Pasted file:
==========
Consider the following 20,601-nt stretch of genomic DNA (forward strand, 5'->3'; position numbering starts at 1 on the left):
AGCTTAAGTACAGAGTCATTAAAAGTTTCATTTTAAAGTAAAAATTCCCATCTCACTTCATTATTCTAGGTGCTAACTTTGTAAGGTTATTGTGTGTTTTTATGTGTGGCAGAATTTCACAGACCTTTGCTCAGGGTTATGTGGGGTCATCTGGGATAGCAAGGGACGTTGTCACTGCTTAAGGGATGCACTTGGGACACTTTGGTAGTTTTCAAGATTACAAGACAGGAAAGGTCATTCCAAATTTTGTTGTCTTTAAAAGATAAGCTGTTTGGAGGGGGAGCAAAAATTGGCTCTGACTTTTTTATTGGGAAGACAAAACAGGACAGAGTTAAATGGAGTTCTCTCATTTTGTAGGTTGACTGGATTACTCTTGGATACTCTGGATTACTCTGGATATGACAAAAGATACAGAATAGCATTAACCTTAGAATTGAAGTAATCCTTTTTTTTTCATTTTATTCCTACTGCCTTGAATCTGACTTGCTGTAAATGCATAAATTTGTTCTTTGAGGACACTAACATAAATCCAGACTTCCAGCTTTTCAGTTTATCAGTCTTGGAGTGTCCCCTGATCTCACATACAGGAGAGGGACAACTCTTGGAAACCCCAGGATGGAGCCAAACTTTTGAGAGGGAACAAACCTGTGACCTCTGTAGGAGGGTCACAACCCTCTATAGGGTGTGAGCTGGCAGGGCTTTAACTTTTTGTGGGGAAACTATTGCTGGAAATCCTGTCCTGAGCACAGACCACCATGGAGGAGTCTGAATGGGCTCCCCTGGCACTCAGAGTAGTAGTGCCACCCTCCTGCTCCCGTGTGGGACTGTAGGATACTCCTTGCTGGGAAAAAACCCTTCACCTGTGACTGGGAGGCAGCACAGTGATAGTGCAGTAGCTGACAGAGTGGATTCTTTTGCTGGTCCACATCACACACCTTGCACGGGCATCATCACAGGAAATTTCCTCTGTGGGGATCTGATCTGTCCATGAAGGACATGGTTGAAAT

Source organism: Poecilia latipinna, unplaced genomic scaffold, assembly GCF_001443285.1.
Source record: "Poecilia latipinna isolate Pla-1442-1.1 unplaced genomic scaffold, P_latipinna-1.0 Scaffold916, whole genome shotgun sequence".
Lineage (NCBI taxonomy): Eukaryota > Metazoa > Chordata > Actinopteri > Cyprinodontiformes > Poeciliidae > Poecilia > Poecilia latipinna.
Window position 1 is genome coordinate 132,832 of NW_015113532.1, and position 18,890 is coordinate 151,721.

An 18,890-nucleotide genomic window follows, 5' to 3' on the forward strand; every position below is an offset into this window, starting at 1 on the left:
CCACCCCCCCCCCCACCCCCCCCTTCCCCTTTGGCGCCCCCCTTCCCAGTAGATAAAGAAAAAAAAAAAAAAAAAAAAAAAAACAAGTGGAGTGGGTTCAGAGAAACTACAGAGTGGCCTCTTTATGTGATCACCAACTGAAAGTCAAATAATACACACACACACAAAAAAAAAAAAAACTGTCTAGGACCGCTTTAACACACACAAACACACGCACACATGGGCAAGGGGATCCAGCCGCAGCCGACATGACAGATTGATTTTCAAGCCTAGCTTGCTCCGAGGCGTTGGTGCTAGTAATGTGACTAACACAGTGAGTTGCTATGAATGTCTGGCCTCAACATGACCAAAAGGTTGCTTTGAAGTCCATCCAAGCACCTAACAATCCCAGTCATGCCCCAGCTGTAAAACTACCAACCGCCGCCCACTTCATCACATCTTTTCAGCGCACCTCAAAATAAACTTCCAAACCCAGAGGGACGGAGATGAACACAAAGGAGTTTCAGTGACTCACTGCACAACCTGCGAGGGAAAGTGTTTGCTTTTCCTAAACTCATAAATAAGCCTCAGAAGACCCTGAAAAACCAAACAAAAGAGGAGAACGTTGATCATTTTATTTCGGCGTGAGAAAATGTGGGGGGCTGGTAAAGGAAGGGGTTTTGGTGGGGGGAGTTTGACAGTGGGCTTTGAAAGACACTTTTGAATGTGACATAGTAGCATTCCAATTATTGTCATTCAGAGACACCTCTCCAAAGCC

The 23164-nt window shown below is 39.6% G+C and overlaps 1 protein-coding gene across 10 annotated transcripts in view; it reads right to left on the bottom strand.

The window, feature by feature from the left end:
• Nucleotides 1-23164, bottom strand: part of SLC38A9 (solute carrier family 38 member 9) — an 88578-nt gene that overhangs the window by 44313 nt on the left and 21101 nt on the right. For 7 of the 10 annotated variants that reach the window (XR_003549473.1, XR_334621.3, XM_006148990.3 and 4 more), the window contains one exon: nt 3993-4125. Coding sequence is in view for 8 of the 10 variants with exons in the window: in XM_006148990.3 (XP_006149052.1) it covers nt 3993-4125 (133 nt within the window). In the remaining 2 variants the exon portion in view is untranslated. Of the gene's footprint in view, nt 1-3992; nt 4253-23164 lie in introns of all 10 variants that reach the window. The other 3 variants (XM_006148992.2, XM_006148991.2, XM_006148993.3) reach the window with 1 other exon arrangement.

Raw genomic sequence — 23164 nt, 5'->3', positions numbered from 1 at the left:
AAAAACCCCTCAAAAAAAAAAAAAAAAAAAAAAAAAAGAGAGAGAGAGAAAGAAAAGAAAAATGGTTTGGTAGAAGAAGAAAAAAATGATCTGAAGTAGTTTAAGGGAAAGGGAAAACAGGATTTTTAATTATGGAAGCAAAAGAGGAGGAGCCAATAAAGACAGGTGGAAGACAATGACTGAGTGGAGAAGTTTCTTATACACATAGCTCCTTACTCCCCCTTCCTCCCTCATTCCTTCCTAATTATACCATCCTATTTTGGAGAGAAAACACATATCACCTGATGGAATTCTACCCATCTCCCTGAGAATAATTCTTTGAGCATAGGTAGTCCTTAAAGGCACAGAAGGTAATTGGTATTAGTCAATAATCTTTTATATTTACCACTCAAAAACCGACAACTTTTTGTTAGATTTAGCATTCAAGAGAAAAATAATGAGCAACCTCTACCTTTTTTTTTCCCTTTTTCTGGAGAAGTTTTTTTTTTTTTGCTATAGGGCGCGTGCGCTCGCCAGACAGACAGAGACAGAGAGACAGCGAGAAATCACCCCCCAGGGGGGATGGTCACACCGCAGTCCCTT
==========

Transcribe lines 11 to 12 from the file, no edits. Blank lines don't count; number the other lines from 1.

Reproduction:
• Nucleotides 1-23164, bottom strand: part of SLC38A9 (solute carrier family 38 member 9) — an 88578-nt gene that overhangs the window by 44313 nt on the left and 21101 nt on the right. For 7 of the 10 annotated variants that reach the window (XR_003549473.1, XR_334621.3, XM_006148990.3 and 4 more), the window contains one exon: nt 3993-4125. Coding sequence is in view for 8 of the 10 variants with exons in the window: in XM_006148990.3 (XP_006149052.1) it covers nt 3993-4125 (133 nt within the window). In the remaining 2 variants the exon portion in view is untranslated. Of the gene's footprint in view, nt 1-3992; nt 4253-23164 lie in introns of all 10 variants that reach the window. The other 3 variants (XM_006148992.2, XM_006148991.2, XM_006148993.3) reach the window with 1 other exon arrangement.

Raw genomic sequence — 23164 nt, 5'->3', positions numbered from 1 at the left: